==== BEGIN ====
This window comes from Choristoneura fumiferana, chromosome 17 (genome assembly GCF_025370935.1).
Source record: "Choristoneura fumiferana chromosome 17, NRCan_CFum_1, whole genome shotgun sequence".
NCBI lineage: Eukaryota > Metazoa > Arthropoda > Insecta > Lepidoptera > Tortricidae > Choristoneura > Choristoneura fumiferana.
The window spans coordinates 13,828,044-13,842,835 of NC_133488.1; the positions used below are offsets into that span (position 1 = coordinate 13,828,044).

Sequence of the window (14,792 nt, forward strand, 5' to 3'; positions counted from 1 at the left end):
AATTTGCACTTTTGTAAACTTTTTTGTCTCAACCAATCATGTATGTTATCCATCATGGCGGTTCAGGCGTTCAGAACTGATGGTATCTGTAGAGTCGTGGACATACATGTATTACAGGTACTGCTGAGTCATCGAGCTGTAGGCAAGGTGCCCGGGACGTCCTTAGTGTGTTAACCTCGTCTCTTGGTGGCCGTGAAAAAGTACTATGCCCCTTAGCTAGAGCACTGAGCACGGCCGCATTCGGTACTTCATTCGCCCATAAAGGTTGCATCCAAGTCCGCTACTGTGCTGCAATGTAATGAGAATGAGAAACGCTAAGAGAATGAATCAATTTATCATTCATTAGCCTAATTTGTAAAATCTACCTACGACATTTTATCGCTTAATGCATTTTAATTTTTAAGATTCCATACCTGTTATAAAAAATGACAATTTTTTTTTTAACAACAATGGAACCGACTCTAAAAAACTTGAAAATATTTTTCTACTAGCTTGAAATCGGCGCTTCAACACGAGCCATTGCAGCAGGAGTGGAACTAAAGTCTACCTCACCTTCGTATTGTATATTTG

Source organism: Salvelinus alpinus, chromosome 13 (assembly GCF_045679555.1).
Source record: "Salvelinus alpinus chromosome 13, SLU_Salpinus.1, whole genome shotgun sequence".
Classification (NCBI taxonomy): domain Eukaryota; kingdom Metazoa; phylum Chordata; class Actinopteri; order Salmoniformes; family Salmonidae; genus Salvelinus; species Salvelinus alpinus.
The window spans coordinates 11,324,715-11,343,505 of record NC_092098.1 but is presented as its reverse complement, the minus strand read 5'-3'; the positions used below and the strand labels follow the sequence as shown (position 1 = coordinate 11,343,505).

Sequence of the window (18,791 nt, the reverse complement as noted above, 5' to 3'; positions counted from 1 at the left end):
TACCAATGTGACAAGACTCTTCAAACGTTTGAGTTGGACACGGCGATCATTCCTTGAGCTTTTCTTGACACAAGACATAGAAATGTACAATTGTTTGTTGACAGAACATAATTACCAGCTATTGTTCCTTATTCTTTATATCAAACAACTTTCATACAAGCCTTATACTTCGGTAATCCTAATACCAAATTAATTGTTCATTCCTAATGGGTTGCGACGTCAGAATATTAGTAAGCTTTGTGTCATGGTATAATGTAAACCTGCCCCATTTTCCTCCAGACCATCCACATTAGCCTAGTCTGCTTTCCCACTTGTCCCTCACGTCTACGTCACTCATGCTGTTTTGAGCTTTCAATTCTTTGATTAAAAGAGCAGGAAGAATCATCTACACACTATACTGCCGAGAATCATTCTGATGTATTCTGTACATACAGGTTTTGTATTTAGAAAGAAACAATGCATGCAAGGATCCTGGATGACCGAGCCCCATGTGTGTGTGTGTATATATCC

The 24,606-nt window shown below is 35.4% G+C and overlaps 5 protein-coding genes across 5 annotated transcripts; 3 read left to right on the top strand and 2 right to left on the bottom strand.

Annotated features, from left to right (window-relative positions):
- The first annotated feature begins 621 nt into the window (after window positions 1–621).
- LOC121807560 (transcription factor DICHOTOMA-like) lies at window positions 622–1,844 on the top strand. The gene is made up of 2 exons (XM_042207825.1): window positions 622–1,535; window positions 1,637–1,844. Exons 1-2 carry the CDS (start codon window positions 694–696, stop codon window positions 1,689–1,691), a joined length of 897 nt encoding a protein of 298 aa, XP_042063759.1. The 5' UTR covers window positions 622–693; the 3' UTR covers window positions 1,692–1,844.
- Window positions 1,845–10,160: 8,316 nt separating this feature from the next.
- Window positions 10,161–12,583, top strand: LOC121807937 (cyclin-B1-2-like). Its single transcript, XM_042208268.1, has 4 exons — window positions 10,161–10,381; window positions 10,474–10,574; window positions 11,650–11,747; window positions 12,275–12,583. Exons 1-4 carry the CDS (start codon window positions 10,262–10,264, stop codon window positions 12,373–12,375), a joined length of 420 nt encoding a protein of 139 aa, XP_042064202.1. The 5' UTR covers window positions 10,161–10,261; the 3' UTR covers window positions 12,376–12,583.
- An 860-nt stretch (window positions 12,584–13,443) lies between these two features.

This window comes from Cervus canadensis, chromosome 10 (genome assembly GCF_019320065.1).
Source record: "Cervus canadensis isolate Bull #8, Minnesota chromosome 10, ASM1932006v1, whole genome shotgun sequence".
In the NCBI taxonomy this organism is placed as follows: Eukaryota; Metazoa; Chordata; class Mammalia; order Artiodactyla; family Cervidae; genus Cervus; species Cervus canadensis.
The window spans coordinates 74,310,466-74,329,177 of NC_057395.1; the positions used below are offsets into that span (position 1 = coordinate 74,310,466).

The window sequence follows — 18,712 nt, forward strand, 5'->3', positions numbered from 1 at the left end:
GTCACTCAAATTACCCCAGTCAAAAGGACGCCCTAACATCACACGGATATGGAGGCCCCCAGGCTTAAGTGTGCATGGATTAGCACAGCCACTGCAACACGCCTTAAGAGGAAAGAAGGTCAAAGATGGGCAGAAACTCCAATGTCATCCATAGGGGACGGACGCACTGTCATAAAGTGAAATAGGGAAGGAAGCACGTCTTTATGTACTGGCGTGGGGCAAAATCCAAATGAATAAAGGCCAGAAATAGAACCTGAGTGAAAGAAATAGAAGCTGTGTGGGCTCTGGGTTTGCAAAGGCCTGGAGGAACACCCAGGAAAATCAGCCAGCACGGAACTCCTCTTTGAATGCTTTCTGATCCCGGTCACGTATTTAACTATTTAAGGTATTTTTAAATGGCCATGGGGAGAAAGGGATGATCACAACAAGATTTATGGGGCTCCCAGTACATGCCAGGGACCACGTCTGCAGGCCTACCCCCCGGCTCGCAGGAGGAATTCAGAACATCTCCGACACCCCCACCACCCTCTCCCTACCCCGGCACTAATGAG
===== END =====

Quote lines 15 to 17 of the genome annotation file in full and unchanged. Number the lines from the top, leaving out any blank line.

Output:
- The first annotated feature begins 621 nt into the window (after window positions 1–621).
- LOC121807560 (transcription factor DICHOTOMA-like) lies at window positions 622–1,844 on the top strand. The gene is made up of 2 exons (XM_042207825.1): window positions 622–1,535; window positions 1,637–1,844. Exons 1-2 carry the CDS (start codon window positions 694–696, stop codon window positions 1,689–1,691), a joined length of 897 nt encoding a protein of 298 aa, XP_042063759.1. The 5' UTR covers window positions 622–693; the 3' UTR covers window positions 1,692–1,844.
- Window positions 1,845–10,160: 8,316 nt separating this feature from the next.